British Conservative Leader Ian Duncan Smith also applauded the report. "The evidence produced in the government's report shows clearly that Iraq is still pursuing its weapons-of-mass-destruction program. The policy of containment is not working."

Efforts by dissident MPs to force a vote on whether Britain should back military action in Iraq were ruled out of order by the Commons Speaker, although an emergency debate on the subject went on all day.

Prof. Christopher Andrew of Cambridge University, an intelligence expert, said the report is particularly convincing because it was produced by the government's joint-intelligence committee, a well-respected group made up of Britain's top intelligence and security officials.

"The whole of the historical record [of the committee] suggests it's likely to be right," he said.

Prof. Andrew said he is convinced that the dossier's conclusions are accurate and the Iraqi threat is real.

"There is no easy answer, but the one thing that we cannot do is nothing," he said. "This is not something that Saddam Hussein began a year ago or 10 years ago. He has been determined for 30 years to turn Iraq into a country that can terrify its neighbors."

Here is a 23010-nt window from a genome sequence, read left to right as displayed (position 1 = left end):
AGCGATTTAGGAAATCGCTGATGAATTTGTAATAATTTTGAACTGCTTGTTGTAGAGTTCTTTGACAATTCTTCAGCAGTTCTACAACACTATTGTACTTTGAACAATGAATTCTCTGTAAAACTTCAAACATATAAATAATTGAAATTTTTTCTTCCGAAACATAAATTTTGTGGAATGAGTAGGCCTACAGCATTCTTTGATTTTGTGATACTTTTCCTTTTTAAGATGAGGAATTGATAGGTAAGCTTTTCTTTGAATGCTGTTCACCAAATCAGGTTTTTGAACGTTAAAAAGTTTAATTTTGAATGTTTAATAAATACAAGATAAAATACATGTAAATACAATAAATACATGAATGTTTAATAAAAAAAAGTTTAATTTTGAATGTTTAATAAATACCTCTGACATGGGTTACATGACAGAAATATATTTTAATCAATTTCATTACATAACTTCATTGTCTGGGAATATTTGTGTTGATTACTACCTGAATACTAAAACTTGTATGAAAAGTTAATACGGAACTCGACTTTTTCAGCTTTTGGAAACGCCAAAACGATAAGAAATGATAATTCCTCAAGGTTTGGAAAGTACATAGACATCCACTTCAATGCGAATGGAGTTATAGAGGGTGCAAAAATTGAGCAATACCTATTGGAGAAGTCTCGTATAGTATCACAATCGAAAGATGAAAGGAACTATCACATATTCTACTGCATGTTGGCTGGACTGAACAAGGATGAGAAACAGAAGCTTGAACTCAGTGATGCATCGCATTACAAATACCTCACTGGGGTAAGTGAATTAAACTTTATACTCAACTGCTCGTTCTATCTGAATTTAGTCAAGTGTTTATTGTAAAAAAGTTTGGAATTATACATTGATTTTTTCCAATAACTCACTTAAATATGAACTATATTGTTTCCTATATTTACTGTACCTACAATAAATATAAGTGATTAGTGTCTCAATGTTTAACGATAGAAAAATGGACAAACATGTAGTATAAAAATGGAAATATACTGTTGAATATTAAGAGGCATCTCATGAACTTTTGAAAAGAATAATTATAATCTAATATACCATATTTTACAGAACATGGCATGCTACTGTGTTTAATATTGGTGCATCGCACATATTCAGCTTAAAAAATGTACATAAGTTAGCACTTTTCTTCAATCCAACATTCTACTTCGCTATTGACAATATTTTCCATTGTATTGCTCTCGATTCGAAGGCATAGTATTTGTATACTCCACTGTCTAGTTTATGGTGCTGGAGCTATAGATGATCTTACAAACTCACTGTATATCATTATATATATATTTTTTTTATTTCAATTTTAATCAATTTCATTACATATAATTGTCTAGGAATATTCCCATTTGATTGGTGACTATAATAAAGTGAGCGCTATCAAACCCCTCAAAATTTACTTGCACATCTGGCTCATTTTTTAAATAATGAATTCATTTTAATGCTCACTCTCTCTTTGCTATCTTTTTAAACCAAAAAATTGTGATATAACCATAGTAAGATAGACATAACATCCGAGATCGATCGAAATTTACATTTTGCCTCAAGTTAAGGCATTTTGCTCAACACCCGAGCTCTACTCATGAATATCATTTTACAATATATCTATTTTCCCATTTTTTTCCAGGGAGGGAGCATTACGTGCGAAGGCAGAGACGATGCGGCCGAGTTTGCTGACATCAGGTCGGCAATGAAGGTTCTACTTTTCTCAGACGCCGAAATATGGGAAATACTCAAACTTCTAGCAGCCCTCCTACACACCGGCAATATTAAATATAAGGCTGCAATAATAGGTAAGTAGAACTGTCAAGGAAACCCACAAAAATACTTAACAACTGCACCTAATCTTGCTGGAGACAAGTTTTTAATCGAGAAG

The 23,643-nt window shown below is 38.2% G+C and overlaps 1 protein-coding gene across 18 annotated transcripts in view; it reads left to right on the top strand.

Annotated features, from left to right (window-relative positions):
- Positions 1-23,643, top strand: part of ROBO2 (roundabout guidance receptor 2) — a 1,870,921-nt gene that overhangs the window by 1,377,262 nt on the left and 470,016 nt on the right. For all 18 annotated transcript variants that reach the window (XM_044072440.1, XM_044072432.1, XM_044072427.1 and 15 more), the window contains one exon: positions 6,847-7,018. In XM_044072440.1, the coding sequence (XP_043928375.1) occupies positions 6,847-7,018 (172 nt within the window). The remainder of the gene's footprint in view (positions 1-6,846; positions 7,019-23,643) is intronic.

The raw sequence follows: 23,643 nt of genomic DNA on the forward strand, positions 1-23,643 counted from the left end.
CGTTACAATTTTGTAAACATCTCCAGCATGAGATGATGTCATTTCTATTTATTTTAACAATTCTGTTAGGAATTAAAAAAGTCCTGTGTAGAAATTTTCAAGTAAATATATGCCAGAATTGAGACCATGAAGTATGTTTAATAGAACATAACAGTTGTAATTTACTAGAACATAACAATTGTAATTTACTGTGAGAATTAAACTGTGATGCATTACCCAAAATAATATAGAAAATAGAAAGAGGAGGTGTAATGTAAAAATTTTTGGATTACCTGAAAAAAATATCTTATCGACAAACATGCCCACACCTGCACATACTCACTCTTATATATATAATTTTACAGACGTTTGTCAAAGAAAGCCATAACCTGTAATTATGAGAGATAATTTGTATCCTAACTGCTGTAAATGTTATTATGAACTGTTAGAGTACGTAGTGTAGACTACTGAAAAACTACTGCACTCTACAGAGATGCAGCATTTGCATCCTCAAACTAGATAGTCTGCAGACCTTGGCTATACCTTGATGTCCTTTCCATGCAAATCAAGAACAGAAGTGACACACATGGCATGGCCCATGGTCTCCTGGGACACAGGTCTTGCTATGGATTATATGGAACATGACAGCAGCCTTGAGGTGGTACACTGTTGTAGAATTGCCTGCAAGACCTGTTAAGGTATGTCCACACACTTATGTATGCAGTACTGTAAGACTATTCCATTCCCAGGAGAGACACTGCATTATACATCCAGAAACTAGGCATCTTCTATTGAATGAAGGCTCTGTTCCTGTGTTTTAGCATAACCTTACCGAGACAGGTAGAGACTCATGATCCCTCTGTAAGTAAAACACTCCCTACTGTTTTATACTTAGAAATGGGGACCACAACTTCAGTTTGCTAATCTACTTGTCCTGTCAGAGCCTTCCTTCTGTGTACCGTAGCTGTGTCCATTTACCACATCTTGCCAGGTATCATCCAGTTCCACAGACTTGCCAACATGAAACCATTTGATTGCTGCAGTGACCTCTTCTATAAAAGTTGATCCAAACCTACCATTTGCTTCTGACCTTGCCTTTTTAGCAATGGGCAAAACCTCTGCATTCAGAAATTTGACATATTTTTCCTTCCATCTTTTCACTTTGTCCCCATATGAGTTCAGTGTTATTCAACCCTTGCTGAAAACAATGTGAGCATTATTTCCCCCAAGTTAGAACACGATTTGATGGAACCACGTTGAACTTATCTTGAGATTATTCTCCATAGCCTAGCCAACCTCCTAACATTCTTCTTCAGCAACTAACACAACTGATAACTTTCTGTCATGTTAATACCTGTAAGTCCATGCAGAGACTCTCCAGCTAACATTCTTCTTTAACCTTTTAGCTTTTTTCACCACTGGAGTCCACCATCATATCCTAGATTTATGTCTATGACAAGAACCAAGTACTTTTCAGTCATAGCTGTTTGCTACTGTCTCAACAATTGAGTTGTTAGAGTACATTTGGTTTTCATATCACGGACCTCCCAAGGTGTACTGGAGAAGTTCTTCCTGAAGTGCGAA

But Geoffrey Robertson, a British human-rights lawyer, scoffed at the quality of the evidence that the dossier purports to provide.

He cited the report's statement that Mr. Hussein attempted to procure uranium in Africa. "Where is the evidence? When? Where? How is he alleged to have tried to get this uranium from Africa? There is no evidence attached to that," Mr. Robertson said.

"The report is oddly reassuring because it shows that Saddam is not a threat to England or the United States," he said, noting that the Iraqi leader is at least a year or two from putting together nuclear weapons.

Alan Freeman, London
Published in the Toronto Globe and Mail © 2002 Bell Globemedia Interactive Inc